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June 29, 2022
Tennis

London | Wimbledon under fire

Wimbledon has come into a bit of flack over its decision to exclude Russian and Belarusian players from The Championships, and the All England Club is now also facing security concerns in addition to the repercussions from the ATP and WTA stripping the grass court Grand Slam of ranking points.

Our task is that we have to realise that we have to get back to the day when we can unite the entire world in a peaceful competition, this is not the day, but we can only hope that peace prevails. Thomas Bach, IOC President

One of the security fears is that Wimbledon’s scoreboards could be hacked by Russian cyber attackers and the Club is said to now be on ‘high alert’ amid concerns that hackers could break into the system during matches.

IBM, the tech firm in charge of the tournament’s cybersecurity, is confident that their system is sufficiently robust to withstand such a threat.

The system, which provides the scheduling, statistics and results as well as live match scoring, however presents hackers with multiple avenues for a potential cyberattack.

“Inevitably, such a high-profile sporting event and iconic brand attracts a huge amount of unwanted attention from cyber-attackers, whose aim is to disrupt and cause reputational damage,” the IBM website states.

IOC President Thomas Bach has denounced Wimbledon for banning Russian and Belarusian players from The Championships

© Denis Balibouse/AFP via Getty Images

Meanwhile, IOC President Thomas Bach has criticised the AELTC’s decision to ban Russian and Belarusian players from Wimbledon, saying sport will be ‘lost’ if it allows governments to get involved.

“We need the respect of the Governments for our role,” Bach said during a recent address to the ASOIF General Assembly in Lausanne. “Look at our friends from tennis – in Paris, Russian players can play as neutral athletes; in London, at Wimbledon, the Government is saying no way and, if we allow this, if we give into this, then we are lost.

“How can you guarantee then, in your sport a fair international competition, if the Governments are deciding according to their own political interests, who can take part in a competition and who cannot take part?

“Then, If you open this gate, today, it is Russia and Belarus, tomorrow it is your country, there is no country in the world which is loved by every other Government.

“This is against all the principles we are standing for, if we leave this to the Governments then we are becoming a political tool and we cannot guarantee any more, a fair competition.

“Our task is that we have to realise that we have to get back to the day when we can unite the entire world in a peaceful competition, this is not the day, but we can only hope that peace prevails.”

Bach insisted that the IOC’s ban on Russian and Belarusian teams had been imposed because Russia had violated the Olympic Truce, which had been agreed by the United Nations ahead of Beijing 2022.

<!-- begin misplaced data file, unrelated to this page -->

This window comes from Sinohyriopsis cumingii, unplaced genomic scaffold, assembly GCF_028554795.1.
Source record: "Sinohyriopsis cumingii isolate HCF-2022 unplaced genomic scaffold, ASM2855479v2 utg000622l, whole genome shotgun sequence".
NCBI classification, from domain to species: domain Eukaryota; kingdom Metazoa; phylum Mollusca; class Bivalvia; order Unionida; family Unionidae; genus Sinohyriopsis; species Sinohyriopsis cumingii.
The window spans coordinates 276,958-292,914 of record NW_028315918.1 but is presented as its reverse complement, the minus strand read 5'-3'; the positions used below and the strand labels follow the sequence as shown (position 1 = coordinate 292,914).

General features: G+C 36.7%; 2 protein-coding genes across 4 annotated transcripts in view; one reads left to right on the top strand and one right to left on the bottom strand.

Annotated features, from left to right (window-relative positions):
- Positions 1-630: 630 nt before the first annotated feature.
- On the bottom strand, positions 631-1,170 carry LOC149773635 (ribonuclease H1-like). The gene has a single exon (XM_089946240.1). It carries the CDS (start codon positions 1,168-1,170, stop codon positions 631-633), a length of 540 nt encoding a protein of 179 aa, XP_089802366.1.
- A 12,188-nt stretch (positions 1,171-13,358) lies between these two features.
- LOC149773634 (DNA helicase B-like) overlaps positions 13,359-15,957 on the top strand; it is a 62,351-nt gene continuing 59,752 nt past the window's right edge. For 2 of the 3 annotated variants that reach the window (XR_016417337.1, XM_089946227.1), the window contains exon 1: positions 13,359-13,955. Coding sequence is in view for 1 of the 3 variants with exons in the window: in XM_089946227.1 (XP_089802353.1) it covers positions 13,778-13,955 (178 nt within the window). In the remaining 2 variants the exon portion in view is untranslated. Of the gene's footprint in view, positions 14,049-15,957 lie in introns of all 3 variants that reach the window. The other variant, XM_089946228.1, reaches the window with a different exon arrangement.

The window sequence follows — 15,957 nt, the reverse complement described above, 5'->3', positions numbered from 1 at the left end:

“Therefore tough measures against those who are responsible for the blatant violation of the Olympic Truce, to make it clear, the Olympic Truce is directed to Governments only,” Bach reasserted.

“Everybody who is supporting the war, can and should be sanctioned, but everybody who does not support the war, his rights must be respected, under our own rules and the rules of international law, there is no sanction, and there should be no sanction for holding a passport.”

Bach claimed that the exclusion of athletes from Russia and Belarus had been taken as a protective measure.

“In a number of countries you had and have such high feelings against Russian and Belarusian people that you could not guarantee their safety at international competitions anymore, they are very exposed to aggressive acts,” he told delegates.

“At the World Expo, the Russian Pavilion was aggressed, and then the ones that were responsible for the Russian Pavilion they aggressed then other pavilions, this is not anything we want to have at our international events.”

The IOC has recommended that International Federations bar Russian and Belarusian athletes from their events outright.

“Our task is to keep sport beyond this political trend, with all these divisions and confrontations, it is always important for the entire world to have at least one bridge, and to have at least something on which everyone can agree, and there the most natural issue is sport because it is appreciated by everybody, it can be practised without political interest, without any kind of discrimination,” Bach said.

The United Nations reports that at least 4,253 civilians have been killed in Ukraine since the start of a full-scale Russian invasion on 24 February, while more than 6.8 million people have been forced to flee the country.

Ukrainian President Volodymyr Zelenskyy has accused Russia of carrying out war crimes, including executing civilians, and the combined military death toll is thought to exceed 20,000.

Anett Kontaveit has stopped working with coach Dmitry Tursanov because of the difficulties the Russian has in obtaining visas to travel with her

© Christophe Archambault/AFP via Getty Images

These days, being Russian presents other problems, as World No 2 Anett Kontaveit has discovered.

The Estonian was forced to split with her coach, former Russian player Dmitry Tursanov, because his nationality has caused issues over obtaining visas for the former World No 20 to attend tournaments.

26-year-old Kontaveit explained that the current situation had become too convoluted.